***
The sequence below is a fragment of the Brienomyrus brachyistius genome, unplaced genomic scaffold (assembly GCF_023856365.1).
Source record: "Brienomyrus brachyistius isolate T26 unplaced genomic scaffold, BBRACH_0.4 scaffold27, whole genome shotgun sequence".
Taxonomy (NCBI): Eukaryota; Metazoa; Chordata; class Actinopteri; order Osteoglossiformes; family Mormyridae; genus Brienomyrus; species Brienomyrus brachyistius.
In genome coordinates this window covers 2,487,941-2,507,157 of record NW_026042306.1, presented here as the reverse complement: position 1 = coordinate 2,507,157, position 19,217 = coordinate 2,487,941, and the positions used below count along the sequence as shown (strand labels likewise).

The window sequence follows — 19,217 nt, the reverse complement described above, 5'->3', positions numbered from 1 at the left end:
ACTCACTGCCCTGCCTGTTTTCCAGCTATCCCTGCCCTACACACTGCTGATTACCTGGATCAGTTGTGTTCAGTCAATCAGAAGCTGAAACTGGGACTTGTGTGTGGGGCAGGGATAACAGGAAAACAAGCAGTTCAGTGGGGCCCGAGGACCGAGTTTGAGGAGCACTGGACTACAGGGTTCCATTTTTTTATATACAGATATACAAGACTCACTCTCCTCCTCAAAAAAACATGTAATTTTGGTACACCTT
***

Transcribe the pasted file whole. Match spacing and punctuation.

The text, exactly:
The sequence below is a fragment of the Brienomyrus brachyistius genome, unplaced genomic scaffold (assembly GCF_023856365.1).
Source record: "Brienomyrus brachyistius isolate T26 unplaced genomic scaffold, BBRACH_0.4 scaffold27, whole genome shotgun sequence".
Taxonomy (NCBI): Eukaryota; Metazoa; Chordata; class Actinopteri; order Osteoglossiformes; family Mormyridae; genus Brienomyrus; species Brienomyrus brachyistius.
In genome coordinates this window covers 2,487,941-2,507,157 of record NW_026042306.1, presented here as the reverse complement: position 1 = coordinate 2,507,157, position 19,217 = coordinate 2,487,941, and the positions used below count along the sequence as shown (strand labels likewise).

The window sequence follows — 19,217 nt, the reverse complement described above, 5'->3', positions numbered from 1 at the left end:
ACTCACTGCCCTGCCTGTTTTCCAGCTATCCCTGCCCTACACACTGCTGATTACCTGGATCAGTTGTGTTCAGTCAATCAGAAGCTGAAACTGGGACTTGTGTGTGGGGCAGGGATAACAGGAAAACAAGCAGTTCAGTGGGGCCCGAGGACCGAGTTTGAGGAGCACTGGACTACAGGGTTCCATTTTTTTATATACAGATATACAAGACTCACTCTCCTCCTCAAAAAAACATGTAATTTTGGTACACCTT